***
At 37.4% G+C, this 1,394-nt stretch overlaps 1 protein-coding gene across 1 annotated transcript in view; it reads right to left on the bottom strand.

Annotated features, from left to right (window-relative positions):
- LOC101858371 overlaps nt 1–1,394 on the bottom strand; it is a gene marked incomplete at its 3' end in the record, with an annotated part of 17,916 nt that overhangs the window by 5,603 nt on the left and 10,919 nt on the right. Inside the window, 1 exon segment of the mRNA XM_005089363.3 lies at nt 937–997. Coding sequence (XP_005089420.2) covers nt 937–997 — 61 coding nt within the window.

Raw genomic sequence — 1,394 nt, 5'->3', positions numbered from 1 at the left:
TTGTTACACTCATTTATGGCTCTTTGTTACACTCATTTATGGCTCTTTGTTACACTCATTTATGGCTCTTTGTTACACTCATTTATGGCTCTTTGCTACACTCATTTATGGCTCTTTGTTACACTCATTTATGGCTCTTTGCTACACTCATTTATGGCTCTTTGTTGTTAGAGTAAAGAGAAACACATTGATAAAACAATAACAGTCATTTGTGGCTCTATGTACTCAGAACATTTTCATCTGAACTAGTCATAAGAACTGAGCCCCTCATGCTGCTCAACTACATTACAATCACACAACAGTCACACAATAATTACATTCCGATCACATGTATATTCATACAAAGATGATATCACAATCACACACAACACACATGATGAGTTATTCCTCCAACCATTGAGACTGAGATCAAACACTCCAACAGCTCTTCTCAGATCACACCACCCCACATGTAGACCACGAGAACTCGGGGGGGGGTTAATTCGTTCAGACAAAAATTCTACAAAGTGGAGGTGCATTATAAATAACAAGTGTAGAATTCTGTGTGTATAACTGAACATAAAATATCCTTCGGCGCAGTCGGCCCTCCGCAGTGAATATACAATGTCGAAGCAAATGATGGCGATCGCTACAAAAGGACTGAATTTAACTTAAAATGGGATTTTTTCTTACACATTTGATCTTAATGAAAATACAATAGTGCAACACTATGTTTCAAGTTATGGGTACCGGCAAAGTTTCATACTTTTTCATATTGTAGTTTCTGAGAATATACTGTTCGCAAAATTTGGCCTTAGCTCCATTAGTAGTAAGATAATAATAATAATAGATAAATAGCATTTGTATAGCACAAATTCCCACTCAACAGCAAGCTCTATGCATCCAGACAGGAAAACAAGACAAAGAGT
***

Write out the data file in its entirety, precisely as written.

At 37.4% G+C, this 1,394-nt stretch overlaps 1 protein-coding gene across 1 annotated transcript in view; it reads right to left on the bottom strand.

Annotated features, from left to right (window-relative positions):
- LOC101858371 overlaps nt 1–1,394 on the bottom strand; it is a gene marked incomplete at its 3' end in the record, with an annotated part of 17,916 nt that overhangs the window by 5,603 nt on the left and 10,919 nt on the right. Inside the window, 1 exon segment of the mRNA XM_005089363.3 lies at nt 937–997. Coding sequence (XP_005089420.2) covers nt 937–997 — 61 coding nt within the window.

Raw genomic sequence — 1,394 nt, 5'->3', positions numbered from 1 at the left:
TTGTTACACTCATTTATGGCTCTTTGTTACACTCATTTATGGCTCTTTGTTACACTCATTTATGGCTCTTTGTTACACTCATTTATGGCTCTTTGCTACACTCATTTATGGCTCTTTGTTACACTCATTTATGGCTCTTTGCTACACTCATTTATGGCTCTTTGTTGTTAGAGTAAAGAGAAACACATTGATAAAACAATAACAGTCATTTGTGGCTCTATGTACTCAGAACATTTTCATCTGAACTAGTCATAAGAACTGAGCCCCTCATGCTGCTCAACTACATTACAATCACACAACAGTCACACAATAATTACATTCCGATCACATGTATATTCATACAAAGATGATATCACAATCACACACAACACACATGATGAGTTATTCCTCCAACCATTGAGACTGAGATCAAACACTCCAACAGCTCTTCTCAGATCACACCACCCCACATGTAGACCACGAGAACTCGGGGGGGGGTTAATTCGTTCAGACAAAAATTCTACAAAGTGGAGGTGCATTATAAATAACAAGTGTAGAATTCTGTGTGTATAACTGAACATAAAATATCCTTCGGCGCAGTCGGCCCTCCGCAGTGAATATACAATGTCGAAGCAAATGATGGCGATCGCTACAAAAGGACTGAATTTAACTTAAAATGGGATTTTTTCTTACACATTTGATCTTAATGAAAATACAATAGTGCAACACTATGTTTCAAGTTATGGGTACCGGCAAAGTTTCATACTTTTTCATATTGTAGTTTCTGAGAATATACTGTTCGCAAAATTTGGCCTTAGCTCCATTAGTAGTAAGATAATAATAATAATAGATAAATAGCATTTGTATAGCACAAATTCCCACTCAACAGCAAGCTCTATGCATCCAGACAGGAAAACAAGACAAAGAGT